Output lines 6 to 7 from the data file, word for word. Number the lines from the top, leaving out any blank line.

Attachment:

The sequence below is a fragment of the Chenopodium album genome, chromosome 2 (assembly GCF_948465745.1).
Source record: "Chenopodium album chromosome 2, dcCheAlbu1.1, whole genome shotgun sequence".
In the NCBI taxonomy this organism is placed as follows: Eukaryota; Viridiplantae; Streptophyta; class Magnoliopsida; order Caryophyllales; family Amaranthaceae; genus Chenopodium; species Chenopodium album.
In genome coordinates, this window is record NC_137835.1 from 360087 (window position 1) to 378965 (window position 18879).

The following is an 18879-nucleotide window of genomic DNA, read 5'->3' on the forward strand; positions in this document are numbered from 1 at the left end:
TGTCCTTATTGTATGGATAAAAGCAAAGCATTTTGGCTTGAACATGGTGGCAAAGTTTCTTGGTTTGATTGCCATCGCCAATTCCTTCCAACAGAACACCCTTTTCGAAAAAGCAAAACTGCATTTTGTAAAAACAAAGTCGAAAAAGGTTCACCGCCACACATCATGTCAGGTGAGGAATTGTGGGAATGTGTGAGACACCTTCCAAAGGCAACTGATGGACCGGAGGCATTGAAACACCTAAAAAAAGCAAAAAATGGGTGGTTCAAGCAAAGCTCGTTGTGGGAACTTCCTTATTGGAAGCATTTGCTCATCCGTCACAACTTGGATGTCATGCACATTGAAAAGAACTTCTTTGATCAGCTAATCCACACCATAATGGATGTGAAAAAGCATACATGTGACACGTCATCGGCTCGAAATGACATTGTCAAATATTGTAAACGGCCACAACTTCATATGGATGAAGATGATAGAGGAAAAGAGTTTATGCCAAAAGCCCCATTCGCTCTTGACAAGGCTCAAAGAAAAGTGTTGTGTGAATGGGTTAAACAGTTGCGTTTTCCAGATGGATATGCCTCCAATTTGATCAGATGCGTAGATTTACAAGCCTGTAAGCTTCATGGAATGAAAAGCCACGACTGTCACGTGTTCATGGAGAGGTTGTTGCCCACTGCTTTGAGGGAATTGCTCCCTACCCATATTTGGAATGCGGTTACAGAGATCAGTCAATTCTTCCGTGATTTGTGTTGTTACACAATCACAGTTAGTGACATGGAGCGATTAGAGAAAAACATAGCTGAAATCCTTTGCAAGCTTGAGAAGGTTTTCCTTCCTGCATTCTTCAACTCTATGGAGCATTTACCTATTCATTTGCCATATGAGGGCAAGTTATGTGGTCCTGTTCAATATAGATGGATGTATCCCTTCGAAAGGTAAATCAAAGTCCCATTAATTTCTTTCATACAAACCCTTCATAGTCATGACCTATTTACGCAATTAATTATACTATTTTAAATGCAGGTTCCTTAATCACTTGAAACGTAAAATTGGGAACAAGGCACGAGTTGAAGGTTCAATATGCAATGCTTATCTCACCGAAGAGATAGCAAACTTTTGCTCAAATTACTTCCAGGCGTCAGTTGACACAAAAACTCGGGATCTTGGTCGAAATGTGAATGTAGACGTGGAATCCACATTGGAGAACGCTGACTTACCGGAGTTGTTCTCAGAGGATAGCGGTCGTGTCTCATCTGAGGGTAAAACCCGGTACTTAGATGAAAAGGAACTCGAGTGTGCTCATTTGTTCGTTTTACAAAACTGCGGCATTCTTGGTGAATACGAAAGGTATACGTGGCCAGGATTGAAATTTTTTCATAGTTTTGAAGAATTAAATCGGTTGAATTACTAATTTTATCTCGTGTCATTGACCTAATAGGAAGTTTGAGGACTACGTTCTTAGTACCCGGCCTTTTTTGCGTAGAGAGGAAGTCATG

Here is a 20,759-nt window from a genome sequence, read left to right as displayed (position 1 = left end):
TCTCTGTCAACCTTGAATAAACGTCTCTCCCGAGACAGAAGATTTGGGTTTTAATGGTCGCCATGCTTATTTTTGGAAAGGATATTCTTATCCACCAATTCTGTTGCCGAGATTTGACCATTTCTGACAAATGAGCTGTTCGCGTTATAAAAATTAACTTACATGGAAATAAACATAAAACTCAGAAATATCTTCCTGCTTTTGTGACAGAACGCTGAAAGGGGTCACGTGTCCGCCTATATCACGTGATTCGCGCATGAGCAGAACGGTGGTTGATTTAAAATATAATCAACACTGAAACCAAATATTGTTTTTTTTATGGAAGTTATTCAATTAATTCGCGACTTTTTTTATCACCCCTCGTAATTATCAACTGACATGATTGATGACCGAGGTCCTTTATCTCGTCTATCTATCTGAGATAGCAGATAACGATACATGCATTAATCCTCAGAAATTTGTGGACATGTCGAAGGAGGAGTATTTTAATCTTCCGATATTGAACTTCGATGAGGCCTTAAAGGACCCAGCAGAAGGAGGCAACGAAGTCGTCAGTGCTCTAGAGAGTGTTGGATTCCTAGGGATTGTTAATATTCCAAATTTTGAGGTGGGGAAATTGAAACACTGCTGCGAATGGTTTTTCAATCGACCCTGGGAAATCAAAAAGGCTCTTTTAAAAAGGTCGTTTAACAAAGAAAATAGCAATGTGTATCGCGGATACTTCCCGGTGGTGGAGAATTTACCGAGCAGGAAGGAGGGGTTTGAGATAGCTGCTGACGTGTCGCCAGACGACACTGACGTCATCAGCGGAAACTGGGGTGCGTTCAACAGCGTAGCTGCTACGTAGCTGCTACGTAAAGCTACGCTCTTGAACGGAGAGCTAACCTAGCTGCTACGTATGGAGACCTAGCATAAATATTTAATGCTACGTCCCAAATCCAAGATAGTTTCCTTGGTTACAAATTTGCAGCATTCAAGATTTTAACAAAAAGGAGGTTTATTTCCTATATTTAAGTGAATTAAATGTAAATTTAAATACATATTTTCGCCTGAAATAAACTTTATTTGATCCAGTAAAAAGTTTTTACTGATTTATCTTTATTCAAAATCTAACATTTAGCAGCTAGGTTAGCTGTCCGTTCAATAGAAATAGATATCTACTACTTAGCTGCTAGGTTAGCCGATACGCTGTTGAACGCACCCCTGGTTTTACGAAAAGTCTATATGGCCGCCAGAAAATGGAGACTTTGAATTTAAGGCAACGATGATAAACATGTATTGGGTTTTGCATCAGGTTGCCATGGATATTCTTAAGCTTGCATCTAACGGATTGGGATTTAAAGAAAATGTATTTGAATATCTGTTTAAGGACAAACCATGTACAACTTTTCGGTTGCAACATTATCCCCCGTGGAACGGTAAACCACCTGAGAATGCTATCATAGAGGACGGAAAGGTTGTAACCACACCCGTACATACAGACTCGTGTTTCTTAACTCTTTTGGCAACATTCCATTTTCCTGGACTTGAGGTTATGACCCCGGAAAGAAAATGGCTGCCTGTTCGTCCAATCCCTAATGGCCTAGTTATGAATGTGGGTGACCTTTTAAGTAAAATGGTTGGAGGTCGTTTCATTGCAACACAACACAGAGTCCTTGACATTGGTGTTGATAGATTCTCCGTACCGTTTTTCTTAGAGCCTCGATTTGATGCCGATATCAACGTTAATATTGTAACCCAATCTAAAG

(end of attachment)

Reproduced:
TGTCCTTATTGTATGGATAAAAGCAAAGCATTTTGGCTTGAACATGGTGGCAAAGTTTCTTGGTTTGATTGCCATCGCCAATTCCTTCCAACAGAACACCCTTTTCGAAAAAGCAAAACTGCATTTTGTAAAAACAAAGTCGAAAAAGGTTCACCGCCACACATCATGTCAGGTGAGGAATTGTGGGAATGTGTGAGACACCTTCCAAAGGCAACTGATGGACCGGAGGCATTGAAACACCTAAAAAAAGCAAAAAATGGGTGGTTCAAGCAAAGCTCGTTGTGGGAACTTCCTTATTGGAAGCATTTGCTCATCCGTCACAACTTGGATGTCATGCACATTGAAAAGAACTTCTTTGATCAGCTAATCCACACCATAATGGATGTGAAAAAGCATACATGTGACACGTCATCGGCTCGAAATGACATTGTCAAATATTGTAAACGGCCACAACTTCATATGGATGAAGATGATAGAGGAAAAGAGTTTATGCCAAAAGCCCCATTCGCTCTTGACAAGGCTCAAAGAAAAGTGTTGTGTGAATGGGTTAAACAGTTGCGTTTTCCAGATGGATATGCCTCCAATTTGATCAGATGCGTAGATTTACAAGCCTGTAAGCTTCATGGAATGAAAAGCCACGACTGTCACGTGTTCATGGAGAGGTTGTTGCCCACTGCTTTGAGGGAATTGCTCCCTACCCATATTTGGAATGCGGTTACAGAGATCAGTCAATTCTTCCGTGATTTGTGTTGTTACACAATCACAGTTAGTGACATGGAGCGATTAGAGAAAAACATAGCTGAAATCCTTTGCAAGCTTGAGAAGGTTTTCCTTCCTGCATTCTTCAACTCTATGGAGCATTTACCTATTCATTTGCCATATGAGGGCAAGTTATGTGGTCCTGTTCAATATAGATGGATGTATCCCTTCGAAAGGTAAATCAAAGTCCCATTAATTTCTTTCATACAAACCCTTCATAGTCATGACCTATTTACGCAATTAATTATACTATTTTAAATGCAGGTTCCTTAATCACTTGAAACGTAAAATTGGGAACAAGGCACGAGTTGAAGGTTCAATATGCAATGCTTATCTCACCGAAGAGATAGCAAACTTTTGCTCAAATTACTTCCAGGCGTCAGTTGACACAAAAACTCGGGATCTTGGTCGAAATGTGAATGTAGACGTGGAATCCACATTGGAGAACGCTGACTTACCGGAGTTGTTCTCAGAGGATAGCGGTCGTGTCTCATCTGAGGGTAAAACCCGGTACTTAGATGAAAAGGAACTCGAGTGTGCTCATTTGTTCGTTTTACAAAACTGCGGCATTCTTGGTGAATACGAAAGGTATACGTGGCCAGGATTGAAATTTTTTCATAGTTTTGAAGAATTAAATCGGTTGAATTACTAATTTTATCTCGTGTCATTGACCTAATAGGAAGTTTGAGGACTACGTTCTTAGTACCCGGCCTTTTTTGCGTAGAGAGGAAGTCATG

Here is a 20,759-nt window from a genome sequence, read left to right as displayed (position 1 = left end):